A Drag Queen for Kids plays a part of the DocuNation program at Cinequest Sunday March 6th at 115pm, Monday March 7th at 445pm, and Wednesday March 9th at 5pm.
One of the absolute joys of Short Film Programming is that moment when you've watched several hours of mediocre work, only to have that string broken by a really good little movie. Even rarer than this is when you've been watching solid films, things that will make the Festival, no doubt, and then you come across one that is so Earth-shattering, that you wonder how you ever thought anything less was worthy. That is what happened to me with A Drag Queen for Kids, the magnificent short documentary by Byron Karabatsos.
The film centers on Martha Graham Cracker, drag queen star of Philadelphia, and her performance at the Christ Church Neighborhood House. She had been un-invited after being asked to read Seuss for kids in Jersey, and so the church invited her to perform there instead. The result was something really special - a cabaret-style performance, where several things became obvious. First, Martha Graham Cracker is a helluva performer, has all the tolls to work an audience and fully understands how to deliver material, and second, kids like to be entertained, and she was GREAT at entertaining them. The snippets of the performance we get are super-strong, and it's obvious that the kids were having a great time.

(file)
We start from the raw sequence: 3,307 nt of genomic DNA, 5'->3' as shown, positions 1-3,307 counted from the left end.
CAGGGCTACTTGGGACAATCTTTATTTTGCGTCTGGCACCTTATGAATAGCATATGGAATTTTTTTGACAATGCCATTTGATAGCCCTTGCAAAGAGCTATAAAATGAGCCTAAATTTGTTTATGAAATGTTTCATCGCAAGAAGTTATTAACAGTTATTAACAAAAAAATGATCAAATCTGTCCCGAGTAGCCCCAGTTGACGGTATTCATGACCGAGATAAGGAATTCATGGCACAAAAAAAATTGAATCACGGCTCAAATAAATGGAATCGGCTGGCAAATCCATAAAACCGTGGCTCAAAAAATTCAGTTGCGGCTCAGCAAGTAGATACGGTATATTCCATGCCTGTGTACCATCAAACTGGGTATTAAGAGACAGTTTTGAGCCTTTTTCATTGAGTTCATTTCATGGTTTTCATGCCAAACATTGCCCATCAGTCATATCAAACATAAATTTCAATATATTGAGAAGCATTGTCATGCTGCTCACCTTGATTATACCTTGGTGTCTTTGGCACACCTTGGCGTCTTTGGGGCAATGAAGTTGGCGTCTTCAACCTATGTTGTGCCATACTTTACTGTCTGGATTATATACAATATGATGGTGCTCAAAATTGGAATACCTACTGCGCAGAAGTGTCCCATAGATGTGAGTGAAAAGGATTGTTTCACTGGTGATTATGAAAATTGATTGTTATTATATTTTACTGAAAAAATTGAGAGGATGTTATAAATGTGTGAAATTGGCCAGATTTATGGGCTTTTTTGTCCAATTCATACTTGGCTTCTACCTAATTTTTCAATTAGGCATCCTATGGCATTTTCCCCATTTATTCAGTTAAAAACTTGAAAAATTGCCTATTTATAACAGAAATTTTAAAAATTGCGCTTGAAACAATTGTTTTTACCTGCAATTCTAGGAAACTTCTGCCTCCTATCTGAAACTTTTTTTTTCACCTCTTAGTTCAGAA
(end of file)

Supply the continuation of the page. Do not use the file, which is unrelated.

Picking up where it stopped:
Of course, a Drag Queen might not be fully ready for what a kids entertainment event means. When she goes to work the audience, and she's so good at it, she's not ready for the fact that questions from younglings are more often-than-not going to be statements. She plays with that fact a little, and only minorly gets side-tracked by it. Her reading of Green Eggs and Ham is flat-out phenomenal (and I believe it is the first time my kids ever heard that particular story read at all) and I would give just about anything to experience her show live.
And that's what hits me most - the Performance. She's so good, and with a couple of minor exceptions, it never felt like she was working anything other than a crowd that was appreciative and smart. That is the key to children's entertainment (well, and to sell sodas, if Death to Smoochy is to be believed...) and she's so good at it. I really hope this wasn't a gimmick. I really hope that she keeps bringing her talents to kids. They don't care that she's a drag queen; the kids care that she's amazing at what she does, and I care that Karabatsos gave us this amazing Doc to experience it with them.
Klaus at Gunpoint
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